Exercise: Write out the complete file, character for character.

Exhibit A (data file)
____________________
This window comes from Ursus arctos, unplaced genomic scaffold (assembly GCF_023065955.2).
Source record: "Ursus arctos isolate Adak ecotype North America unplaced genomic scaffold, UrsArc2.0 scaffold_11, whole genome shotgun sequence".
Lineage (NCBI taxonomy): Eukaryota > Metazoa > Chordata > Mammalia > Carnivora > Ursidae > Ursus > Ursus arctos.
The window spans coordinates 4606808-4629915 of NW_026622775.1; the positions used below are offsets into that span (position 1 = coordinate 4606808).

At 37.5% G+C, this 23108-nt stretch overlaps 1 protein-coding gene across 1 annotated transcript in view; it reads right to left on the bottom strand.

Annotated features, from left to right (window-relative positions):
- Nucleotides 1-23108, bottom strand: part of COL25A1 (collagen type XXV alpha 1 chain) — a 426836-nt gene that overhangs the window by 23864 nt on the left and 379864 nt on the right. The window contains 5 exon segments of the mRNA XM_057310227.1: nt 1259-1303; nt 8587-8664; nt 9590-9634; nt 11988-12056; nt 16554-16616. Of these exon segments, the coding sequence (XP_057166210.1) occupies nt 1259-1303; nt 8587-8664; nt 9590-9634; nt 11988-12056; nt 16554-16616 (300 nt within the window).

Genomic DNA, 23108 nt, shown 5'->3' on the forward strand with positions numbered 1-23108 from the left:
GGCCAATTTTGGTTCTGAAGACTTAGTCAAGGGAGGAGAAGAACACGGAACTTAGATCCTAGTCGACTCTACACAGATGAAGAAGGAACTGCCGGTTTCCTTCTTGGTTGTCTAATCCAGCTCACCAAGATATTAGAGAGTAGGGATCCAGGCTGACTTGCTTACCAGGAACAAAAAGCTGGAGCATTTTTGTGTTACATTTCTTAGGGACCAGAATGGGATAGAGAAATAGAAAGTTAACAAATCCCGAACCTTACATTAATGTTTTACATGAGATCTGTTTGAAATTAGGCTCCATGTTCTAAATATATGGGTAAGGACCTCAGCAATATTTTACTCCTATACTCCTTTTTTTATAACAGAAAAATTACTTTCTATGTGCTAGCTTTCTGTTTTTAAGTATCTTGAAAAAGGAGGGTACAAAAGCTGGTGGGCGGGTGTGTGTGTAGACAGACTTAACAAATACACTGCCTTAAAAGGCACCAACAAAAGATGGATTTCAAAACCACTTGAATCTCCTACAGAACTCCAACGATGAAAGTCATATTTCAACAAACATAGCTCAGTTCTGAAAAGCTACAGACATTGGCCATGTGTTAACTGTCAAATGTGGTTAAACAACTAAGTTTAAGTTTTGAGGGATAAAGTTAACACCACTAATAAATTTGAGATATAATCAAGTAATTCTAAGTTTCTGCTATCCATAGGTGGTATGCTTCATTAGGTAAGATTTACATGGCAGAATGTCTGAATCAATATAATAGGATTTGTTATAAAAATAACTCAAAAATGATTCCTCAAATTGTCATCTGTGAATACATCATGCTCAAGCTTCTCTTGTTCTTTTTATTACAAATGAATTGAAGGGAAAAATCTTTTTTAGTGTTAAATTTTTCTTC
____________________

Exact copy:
This window comes from Ursus arctos, unplaced genomic scaffold (assembly GCF_023065955.2).
Source record: "Ursus arctos isolate Adak ecotype North America unplaced genomic scaffold, UrsArc2.0 scaffold_11, whole genome shotgun sequence".
Lineage (NCBI taxonomy): Eukaryota > Metazoa > Chordata > Mammalia > Carnivora > Ursidae > Ursus > Ursus arctos.
The window spans coordinates 4606808-4629915 of NW_026622775.1; the positions used below are offsets into that span (position 1 = coordinate 4606808).

At 37.5% G+C, this 23108-nt stretch overlaps 1 protein-coding gene across 1 annotated transcript in view; it reads right to left on the bottom strand.

Annotated features, from left to right (window-relative positions):
- Nucleotides 1-23108, bottom strand: part of COL25A1 (collagen type XXV alpha 1 chain) — a 426836-nt gene that overhangs the window by 23864 nt on the left and 379864 nt on the right. The window contains 5 exon segments of the mRNA XM_057310227.1: nt 1259-1303; nt 8587-8664; nt 9590-9634; nt 11988-12056; nt 16554-16616. Of these exon segments, the coding sequence (XP_057166210.1) occupies nt 1259-1303; nt 8587-8664; nt 9590-9634; nt 11988-12056; nt 16554-16616 (300 nt within the window).

Genomic DNA, 23108 nt, shown 5'->3' on the forward strand with positions numbered 1-23108 from the left:
GGCCAATTTTGGTTCTGAAGACTTAGTCAAGGGAGGAGAAGAACACGGAACTTAGATCCTAGTCGACTCTACACAGATGAAGAAGGAACTGCCGGTTTCCTTCTTGGTTGTCTAATCCAGCTCACCAAGATATTAGAGAGTAGGGATCCAGGCTGACTTGCTTACCAGGAACAAAAAGCTGGAGCATTTTTGTGTTACATTTCTTAGGGACCAGAATGGGATAGAGAAATAGAAAGTTAACAAATCCCGAACCTTACATTAATGTTTTACATGAGATCTGTTTGAAATTAGGCTCCATGTTCTAAATATATGGGTAAGGACCTCAGCAATATTTTACTCCTATACTCCTTTTTTTATAACAGAAAAATTACTTTCTATGTGCTAGCTTTCTGTTTTTAAGTATCTTGAAAAAGGAGGGTACAAAAGCTGGTGGGCGGGTGTGTGTGTAGACAGACTTAACAAATACACTGCCTTAAAAGGCACCAACAAAAGATGGATTTCAAAACCACTTGAATCTCCTACAGAACTCCAACGATGAAAGTCATATTTCAACAAACATAGCTCAGTTCTGAAAAGCTACAGACATTGGCCATGTGTTAACTGTCAAATGTGGTTAAACAACTAAGTTTAAGTTTTGAGGGATAAAGTTAACACCACTAATAAATTTGAGATATAATCAAGTAATTCTAAGTTTCTGCTATCCATAGGTGGTATGCTTCATTAGGTAAGATTTACATGGCAGAATGTCTGAATCAATATAATAGGATTTGTTATAAAAATAACTCAAAAATGATTCCTCAAATTGTCATCTGTGAATACATCATGCTCAAGCTTCTCTTGTTCTTTTTATTACAAATGAATTGAAGGGAAAAATCTTTTTTAGTGTTAAATTTTTCTTC